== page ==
VIDIYO isn’t the first LEGO line to take advantage of AR tech, but it is the first one that’s done so to be officially put on hold. The LEGO Group very rarely reveals plans to sideline or retire a theme – they typically just fade away with little fanfare – but felt compelled to issue a statement yesterday after rumours emerged of VIDIYO’s imminent cancellation.
The company has now clarified that VIDIYO, which was born out of a collaboration with Universal Music Group, isn’t gone for good: instead, it’s just going on temporary hiatus.
“We’ve seen a positive response to the launch, but we’ve also received feedback from people that we could make the play experience across the app, BeatBits, music and minifigures even simpler,” the LEGO Group said. “So, we’re taking that onboard and together with Universal Music Group are going to pilot some new ideas in 2022, then release new play experiences in 2023 and beyond.”
Those vague references to a ‘positive’ reception notwithstanding, LEGO VIDIYO’s troubles arguably started from day one. The first wave of BeatBoxes offered a single minifigure, a few printed 2×2 tiles and a handful of single-use moulded elements for an eye-watering £17.99 / $19.99 / €19.99 – and in a tacit admission of that eye-watering cost, third-party retailers instantly marked them down by 33%.
Launch-day markdowns are generally unheard of where LEGO is concerned, so that move raised eyebrows everywhere (and also undercut LEGO.com, where they were still sold at full price – making them look even worse value). The accompanying 43101 Bandmates didn’t fare much better, offered in new blind-boxed packaging with an extra markup on standard Collectible Minifigures pricing.
Cost wasn’t the only early issue with LEGO VIDIYO, though: its accompanying app, which is arguably what the entire theme is built around, also came under heavy fire. Within days of its release on Google Play and the App Store, dozens of one- and two-star reviews criticised the app for its ‘slow and clunky interface’ and ‘frequent crashes’.
Users also very quickly picked up on the fact that VIDIYO’s app is effectively a closed ecosystem: while you can produce short music videos, you can’t share them with friends or family beyond the app’s own heavily-moderated feed. Great for child safety, but less great for showing off your directorial prowess (and therefore helping to promote VIDIYO).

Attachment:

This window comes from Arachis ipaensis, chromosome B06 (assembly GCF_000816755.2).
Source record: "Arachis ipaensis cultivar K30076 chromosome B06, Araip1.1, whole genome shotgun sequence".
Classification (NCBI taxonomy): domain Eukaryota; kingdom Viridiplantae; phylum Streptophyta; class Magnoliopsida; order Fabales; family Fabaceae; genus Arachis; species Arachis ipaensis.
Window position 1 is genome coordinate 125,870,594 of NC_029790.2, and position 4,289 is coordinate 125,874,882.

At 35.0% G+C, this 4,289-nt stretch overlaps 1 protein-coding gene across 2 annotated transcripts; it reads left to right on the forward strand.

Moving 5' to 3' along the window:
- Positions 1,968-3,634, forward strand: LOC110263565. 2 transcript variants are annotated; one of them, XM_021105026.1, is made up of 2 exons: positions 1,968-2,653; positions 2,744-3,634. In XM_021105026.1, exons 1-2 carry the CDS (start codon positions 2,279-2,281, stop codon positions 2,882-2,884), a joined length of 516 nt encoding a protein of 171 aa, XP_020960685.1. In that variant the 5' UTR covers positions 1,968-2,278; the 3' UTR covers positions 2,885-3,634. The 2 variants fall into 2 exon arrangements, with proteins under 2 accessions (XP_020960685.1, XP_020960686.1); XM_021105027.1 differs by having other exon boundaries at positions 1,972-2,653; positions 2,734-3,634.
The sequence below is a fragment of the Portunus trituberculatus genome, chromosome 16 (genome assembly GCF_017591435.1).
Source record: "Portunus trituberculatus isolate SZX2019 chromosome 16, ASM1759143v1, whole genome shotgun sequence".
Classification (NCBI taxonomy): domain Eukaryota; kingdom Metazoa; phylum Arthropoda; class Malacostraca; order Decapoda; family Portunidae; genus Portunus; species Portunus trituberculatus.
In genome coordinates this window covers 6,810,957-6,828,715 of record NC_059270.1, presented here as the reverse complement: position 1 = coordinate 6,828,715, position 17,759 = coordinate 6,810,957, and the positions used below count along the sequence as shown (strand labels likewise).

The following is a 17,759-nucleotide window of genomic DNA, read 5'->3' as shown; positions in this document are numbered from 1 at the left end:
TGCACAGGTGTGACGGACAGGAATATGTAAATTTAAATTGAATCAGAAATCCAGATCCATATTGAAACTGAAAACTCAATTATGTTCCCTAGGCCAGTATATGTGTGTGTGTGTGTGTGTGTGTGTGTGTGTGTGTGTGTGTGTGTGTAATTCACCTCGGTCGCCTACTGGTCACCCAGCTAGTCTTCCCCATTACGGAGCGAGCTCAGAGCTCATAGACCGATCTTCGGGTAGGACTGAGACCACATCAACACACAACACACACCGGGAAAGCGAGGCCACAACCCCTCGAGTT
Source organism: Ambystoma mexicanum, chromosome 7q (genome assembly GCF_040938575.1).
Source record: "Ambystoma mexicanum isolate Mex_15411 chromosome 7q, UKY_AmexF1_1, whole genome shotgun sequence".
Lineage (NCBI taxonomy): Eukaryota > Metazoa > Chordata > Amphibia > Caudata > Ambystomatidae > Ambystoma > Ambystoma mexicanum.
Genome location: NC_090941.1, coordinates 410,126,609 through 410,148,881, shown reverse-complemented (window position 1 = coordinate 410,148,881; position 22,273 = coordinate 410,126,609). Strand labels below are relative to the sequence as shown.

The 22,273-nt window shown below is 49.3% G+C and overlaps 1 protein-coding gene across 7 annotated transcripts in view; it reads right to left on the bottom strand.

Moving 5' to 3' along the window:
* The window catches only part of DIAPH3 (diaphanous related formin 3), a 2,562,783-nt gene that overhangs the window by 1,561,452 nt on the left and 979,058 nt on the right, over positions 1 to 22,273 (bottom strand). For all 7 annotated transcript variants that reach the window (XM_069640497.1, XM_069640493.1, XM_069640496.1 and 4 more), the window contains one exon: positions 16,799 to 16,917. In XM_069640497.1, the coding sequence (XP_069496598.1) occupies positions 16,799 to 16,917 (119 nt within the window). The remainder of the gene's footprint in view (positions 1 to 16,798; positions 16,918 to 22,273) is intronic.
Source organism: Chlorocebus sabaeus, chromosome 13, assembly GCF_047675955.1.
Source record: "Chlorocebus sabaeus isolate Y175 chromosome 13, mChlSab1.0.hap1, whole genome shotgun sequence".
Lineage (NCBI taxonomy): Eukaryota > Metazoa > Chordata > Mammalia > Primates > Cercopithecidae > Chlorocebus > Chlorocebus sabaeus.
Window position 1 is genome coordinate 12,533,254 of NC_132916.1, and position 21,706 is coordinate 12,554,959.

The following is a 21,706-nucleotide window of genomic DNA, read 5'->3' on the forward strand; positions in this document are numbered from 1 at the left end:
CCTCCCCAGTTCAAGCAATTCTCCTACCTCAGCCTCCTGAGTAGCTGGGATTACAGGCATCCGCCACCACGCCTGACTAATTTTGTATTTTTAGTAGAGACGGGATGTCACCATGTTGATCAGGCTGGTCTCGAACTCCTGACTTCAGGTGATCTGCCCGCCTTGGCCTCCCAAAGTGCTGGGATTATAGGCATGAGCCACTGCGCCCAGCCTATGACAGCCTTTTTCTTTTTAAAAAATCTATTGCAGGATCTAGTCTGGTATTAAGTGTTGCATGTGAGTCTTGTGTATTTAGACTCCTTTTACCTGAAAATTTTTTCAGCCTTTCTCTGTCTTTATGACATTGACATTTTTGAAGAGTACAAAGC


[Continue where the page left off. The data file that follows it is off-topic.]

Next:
The second wave of sets that arrived this summer in the UK and Europe (and will launch next month in the US) at least offer something in the way of an actual build experience, but the dismal performance and limited functions of the app have essentially already signed the (temporary) death warrant for VIDIYO.
It means the theme sits in stark contrast to Hidden Side, which also included an augmented-reality hook – but managed three full waves before being consigned to the LEGO retirement home. The key difference is that where VIDIYO relies almost entirely on the digital experience to get anything out of its BeatBoxes and Bandmates (beyond their admittedly groovy minifigures), Hidden Side only used its app to embellish what were already decent builds, packed with their own physical play features.
While sets like 43113 K-Pawp Concert and 43115 The Boombox have now attempted to bridge the gap between physical and digital worlds, the damage has already been done for VIDIYO. The LEGO Group says the current range of products will still be sold in stores – although hasn’t commented on the status of 43108 Bandmates, which was scheduled to launch in October – but don’t expect to see anything new until 2023.